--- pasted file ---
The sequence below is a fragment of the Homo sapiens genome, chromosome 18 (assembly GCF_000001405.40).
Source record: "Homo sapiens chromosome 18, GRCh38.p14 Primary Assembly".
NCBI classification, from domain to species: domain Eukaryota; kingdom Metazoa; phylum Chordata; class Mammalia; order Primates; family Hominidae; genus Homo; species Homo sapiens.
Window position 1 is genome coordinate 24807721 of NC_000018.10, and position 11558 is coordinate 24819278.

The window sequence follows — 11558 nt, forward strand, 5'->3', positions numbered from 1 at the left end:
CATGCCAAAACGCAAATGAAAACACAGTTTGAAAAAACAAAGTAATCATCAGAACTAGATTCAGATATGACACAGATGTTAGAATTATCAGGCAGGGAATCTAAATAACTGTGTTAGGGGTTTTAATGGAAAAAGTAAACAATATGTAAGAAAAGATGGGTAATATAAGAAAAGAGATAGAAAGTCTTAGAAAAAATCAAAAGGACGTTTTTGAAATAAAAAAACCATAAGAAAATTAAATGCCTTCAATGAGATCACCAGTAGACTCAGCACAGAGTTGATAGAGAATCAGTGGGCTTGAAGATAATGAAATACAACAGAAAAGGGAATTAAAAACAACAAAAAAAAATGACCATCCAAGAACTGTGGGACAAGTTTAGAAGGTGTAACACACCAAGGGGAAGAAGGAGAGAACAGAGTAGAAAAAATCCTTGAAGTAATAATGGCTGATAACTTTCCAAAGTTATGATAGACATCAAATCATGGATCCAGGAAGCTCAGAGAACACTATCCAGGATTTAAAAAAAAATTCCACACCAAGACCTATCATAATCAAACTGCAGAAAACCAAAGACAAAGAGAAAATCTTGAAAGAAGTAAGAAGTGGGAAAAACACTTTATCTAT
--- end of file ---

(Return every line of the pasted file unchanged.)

The sequence below is a fragment of the Homo sapiens genome, chromosome 18 (assembly GCF_000001405.40).
Source record: "Homo sapiens chromosome 18, GRCh38.p14 Primary Assembly".
NCBI classification, from domain to species: domain Eukaryota; kingdom Metazoa; phylum Chordata; class Mammalia; order Primates; family Hominidae; genus Homo; species Homo sapiens.
Window position 1 is genome coordinate 24807721 of NC_000018.10, and position 11558 is coordinate 24819278.

The window sequence follows — 11558 nt, forward strand, 5'->3', positions numbered from 1 at the left end:
CATGCCAAAACGCAAATGAAAACACAGTTTGAAAAAACAAAGTAATCATCAGAACTAGATTCAGATATGACACAGATGTTAGAATTATCAGGCAGGGAATCTAAATAACTGTGTTAGGGGTTTTAATGGAAAAAGTAAACAATATGTAAGAAAAGATGGGTAATATAAGAAAAGAGATAGAAAGTCTTAGAAAAAATCAAAAGGACGTTTTTGAAATAAAAAAACCATAAGAAAATTAAATGCCTTCAATGAGATCACCAGTAGACTCAGCACAGAGTTGATAGAGAATCAGTGGGCTTGAAGATAATGAAATACAACAGAAAAGGGAATTAAAAACAACAAAAAAAAATGACCATCCAAGAACTGTGGGACAAGTTTAGAAGGTGTAACACACCAAGGGGAAGAAGGAGAGAACAGAGTAGAAAAAATCCTTGAAGTAATAATGGCTGATAACTTTCCAAAGTTATGATAGACATCAAATCATGGATCCAGGAAGCTCAGAGAACACTATCCAGGATTTAAAAAAAAATTCCACACCAAGACCTATCATAATCAAACTGCAGAAAACCAAAGACAAAGAGAAAATCTTGAAAGAAGTAAGAAGTGGGAAAAACACTTTATCTAT